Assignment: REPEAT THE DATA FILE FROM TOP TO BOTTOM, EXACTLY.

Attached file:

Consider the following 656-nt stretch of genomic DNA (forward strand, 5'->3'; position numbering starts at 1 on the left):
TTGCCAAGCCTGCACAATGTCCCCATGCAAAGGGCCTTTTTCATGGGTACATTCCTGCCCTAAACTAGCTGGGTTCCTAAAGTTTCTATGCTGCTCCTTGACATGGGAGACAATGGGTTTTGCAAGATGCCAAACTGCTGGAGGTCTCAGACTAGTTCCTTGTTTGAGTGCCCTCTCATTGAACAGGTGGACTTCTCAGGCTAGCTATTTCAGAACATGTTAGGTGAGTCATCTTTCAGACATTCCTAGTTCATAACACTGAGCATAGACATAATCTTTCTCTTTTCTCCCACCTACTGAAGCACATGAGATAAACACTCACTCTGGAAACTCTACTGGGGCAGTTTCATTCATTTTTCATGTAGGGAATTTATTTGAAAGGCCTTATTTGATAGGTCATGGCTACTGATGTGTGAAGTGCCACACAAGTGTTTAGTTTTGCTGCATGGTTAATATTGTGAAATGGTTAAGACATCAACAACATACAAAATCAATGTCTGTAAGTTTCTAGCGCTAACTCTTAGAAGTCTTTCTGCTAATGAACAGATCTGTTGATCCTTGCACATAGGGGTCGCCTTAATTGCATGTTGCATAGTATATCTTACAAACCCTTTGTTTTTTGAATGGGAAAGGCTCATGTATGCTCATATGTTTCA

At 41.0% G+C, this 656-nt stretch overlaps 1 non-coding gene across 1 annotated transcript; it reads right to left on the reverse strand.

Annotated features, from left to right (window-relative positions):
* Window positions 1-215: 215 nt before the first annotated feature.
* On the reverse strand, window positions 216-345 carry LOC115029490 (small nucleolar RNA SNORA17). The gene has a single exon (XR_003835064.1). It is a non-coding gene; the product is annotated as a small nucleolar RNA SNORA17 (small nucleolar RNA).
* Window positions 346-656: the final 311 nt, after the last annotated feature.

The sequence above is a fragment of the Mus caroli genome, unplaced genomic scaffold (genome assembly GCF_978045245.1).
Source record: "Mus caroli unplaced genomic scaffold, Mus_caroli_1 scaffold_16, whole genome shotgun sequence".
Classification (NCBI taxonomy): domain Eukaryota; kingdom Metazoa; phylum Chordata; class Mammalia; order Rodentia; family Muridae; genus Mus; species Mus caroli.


Consider the following 656-nt stretch of genomic DNA (forward strand, 5'->3'; position numbering starts at 1 on the left):
TTGCCAAGCCTGCACAATGTCCCCATGCAAAGGGCCTTTTTCATGGGTACATTCCTGCCCTAAACTAGCTGGGTTCCTAAAGTTTCTATGCTGCTCCTTGACATGGGAGACAATGGGTTTTGCAAGATGCCAAACTGCTGGAGGTCTCAGACTAGTTCCTTGTTTGAGTGCCCTCTCATTGAACAGGTGGACTTCTCAGGCTAGCTATTTCAGAACATGTTAGGTGAGTCATCTTTCAGACATTCCTAGTTCATAACACTGAGCATAGACATAATCTTTCTCTTTTCTCCCACCTACTGAAGCACATGAGATAAACACTCACTCTGGAAACTCTACTGGGGCAGTTTCATTCATTTTTCATGTAGGGAATTTATTTGAAAGGCCTTATTTGATAGGTCATGGCTACTGATGTGTGAAGTGCCACACAAGTGTTTAGTTTTGCTGCATGGTTAATATTGTGAAATGGTTAAGACATCAACAACATACAAAATCAATGTCTGTAAGTTTCTAGCGCTAACTCTTAGAAGTCTTTCTGCTAATGAACAGATCTGTTGATCCTTGCACATAGGGGTCGCCTTAATTGCATGTTGCATAGTATATCTTACAAACCCTTTGTTTTTTGAATGGGAAAGGCTCATGTATGCTCATATGTTTCA

At 41.0% G+C, this 656-nt stretch overlaps 1 non-coding gene across 1 annotated transcript; it reads right to left on the reverse strand.

Annotated features, from left to right (window-relative positions):
* Window positions 1-215: 215 nt before the first annotated feature.
* On the reverse strand, window positions 216-345 carry LOC115029490 (small nucleolar RNA SNORA17). The gene has a single exon (XR_003835064.1). It is a non-coding gene; the product is annotated as a small nucleolar RNA SNORA17 (small nucleolar RNA).
* Window positions 346-656: the final 311 nt, after the last annotated feature.

The sequence above is a fragment of the Mus caroli genome, unplaced genomic scaffold (genome assembly GCF_978045245.1).
Source record: "Mus caroli unplaced genomic scaffold, Mus_caroli_1 scaffold_16, whole genome shotgun sequence".
Classification (NCBI taxonomy): domain Eukaryota; kingdom Metazoa; phylum Chordata; class Mammalia; order Rodentia; family Muridae; genus Mus; species Mus caroli.